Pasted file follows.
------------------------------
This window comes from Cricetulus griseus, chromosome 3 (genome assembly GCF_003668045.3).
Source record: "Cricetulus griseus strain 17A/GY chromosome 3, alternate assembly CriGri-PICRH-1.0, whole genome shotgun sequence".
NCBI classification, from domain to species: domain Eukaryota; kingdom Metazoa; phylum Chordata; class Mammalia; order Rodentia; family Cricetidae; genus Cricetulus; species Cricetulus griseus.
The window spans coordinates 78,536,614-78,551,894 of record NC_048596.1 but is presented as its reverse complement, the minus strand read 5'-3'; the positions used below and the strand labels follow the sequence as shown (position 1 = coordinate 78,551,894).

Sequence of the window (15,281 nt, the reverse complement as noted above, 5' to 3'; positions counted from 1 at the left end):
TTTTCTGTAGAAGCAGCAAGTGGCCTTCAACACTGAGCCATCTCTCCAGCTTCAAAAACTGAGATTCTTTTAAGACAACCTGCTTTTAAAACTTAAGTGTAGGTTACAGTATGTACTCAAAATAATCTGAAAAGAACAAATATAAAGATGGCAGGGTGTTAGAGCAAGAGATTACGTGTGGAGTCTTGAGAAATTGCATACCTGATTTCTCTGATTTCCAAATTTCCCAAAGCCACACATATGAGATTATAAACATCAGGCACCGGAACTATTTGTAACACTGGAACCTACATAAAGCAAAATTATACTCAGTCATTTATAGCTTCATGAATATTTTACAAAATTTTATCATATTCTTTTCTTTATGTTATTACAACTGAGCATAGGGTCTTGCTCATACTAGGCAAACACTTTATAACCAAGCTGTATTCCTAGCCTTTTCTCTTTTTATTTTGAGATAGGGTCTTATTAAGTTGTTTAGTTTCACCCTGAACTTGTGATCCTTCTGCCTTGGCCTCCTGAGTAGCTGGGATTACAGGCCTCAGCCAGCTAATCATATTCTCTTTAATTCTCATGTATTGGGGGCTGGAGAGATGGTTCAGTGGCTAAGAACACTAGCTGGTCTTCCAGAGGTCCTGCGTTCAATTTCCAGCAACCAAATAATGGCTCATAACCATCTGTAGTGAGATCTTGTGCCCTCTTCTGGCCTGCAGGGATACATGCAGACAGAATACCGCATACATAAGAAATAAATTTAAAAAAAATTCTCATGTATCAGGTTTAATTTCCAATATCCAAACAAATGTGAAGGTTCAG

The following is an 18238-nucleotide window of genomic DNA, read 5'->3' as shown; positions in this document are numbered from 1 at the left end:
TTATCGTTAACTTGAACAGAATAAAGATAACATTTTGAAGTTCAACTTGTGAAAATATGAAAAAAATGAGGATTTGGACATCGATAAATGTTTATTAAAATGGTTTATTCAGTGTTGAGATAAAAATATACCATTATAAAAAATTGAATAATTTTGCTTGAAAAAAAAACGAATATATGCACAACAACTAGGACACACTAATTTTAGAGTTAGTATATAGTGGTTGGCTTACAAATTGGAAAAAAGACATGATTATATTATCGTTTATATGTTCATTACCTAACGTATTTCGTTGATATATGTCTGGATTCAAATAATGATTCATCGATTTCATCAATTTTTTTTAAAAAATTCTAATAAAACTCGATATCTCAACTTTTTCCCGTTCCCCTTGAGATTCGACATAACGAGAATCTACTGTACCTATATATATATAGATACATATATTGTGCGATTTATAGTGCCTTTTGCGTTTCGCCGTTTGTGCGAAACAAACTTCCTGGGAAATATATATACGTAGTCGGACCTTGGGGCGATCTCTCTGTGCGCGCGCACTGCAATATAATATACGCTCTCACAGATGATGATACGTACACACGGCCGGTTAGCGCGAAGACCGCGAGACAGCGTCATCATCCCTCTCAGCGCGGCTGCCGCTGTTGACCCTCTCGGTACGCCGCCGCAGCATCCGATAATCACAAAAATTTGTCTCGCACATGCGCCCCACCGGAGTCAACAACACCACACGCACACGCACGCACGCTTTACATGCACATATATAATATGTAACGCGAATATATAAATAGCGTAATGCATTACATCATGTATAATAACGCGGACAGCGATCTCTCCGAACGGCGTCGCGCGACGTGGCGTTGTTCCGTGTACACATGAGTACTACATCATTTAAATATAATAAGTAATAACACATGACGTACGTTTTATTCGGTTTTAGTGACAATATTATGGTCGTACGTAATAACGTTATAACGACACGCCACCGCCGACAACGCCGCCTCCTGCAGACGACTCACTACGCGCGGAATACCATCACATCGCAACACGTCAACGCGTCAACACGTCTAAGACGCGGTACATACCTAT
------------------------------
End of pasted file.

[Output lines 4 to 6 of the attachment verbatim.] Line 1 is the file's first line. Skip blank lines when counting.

The window spans coordinates 78,536,614-78,551,894 of record NC_048596.1 but is presented as its reverse complement, the minus strand read 5'-3'; the positions used below and the strand labels follow the sequence as shown (position 1 = coordinate 78,551,894).

Sequence of the window (15,281 nt, the reverse complement as noted above, 5' to 3'; positions counted from 1 at the left end):
TTTTCTGTAGAAGCAGCAAGTGGCCTTCAACACTGAGCCATCTCTCCAGCTTCAAAAACTGAGATTCTTTTAAGACAACCTGCTTTTAAAACTTAAGTGTAGGTTACAGTATGTACTCAAAATAATCTGAAAAGAACAAATATAAAGATGGCAGGGTGTTAGAGCAAGAGATTACGTGTGGAGTCTTGAGAAATTGCATACCTGATTTCTCTGATTTCCAAATTTCCCAAAGCCACACATATGAGATTATAAACATCAGGCACCGGAACTATTTGTAACACTGGAACCTACATAAAGCAAAATTATACTCAGTCATTTATAGCTTCATGAATATTTTACAAAATTTTATCATATTCTTTTCTTTATGTTATTACAACTGAGCATAGGGTCTTGCTCATACTAGGCAAACACTTTATAACCAAGCTGTATTCCTAGCCTTTTCTCTTTTTATTTTGAGATAGGGTCTTATTAAGTTGTTTAGTTTCACCCTGAACTTGTGATCCTTCTGCCTTGGCCTCCTGAGTAGCTGGGATTACAGGCCTCAGCCAGCTAATCATATTCTCTTTAATTCTCATGTATTGGGGGCTGGAGAGATGGTTCAGTGGCTAAGAACACTAGCTGGTCTTCCAGAGGTCCTGCGTTCAATTTCCAGCAACCAAATAATGGCTCATAACCATCTGTAGTGAGATCTTGTGCCCTCTTCTGGCCTGCAGGGATACATGCAGACAGAATACCGCATACATAAGAAATAAATTTAAAAAAAATTCTCATGTATCAGGTTTAATTTCCAATATCCAAACAAATGTGAAGGTTCAG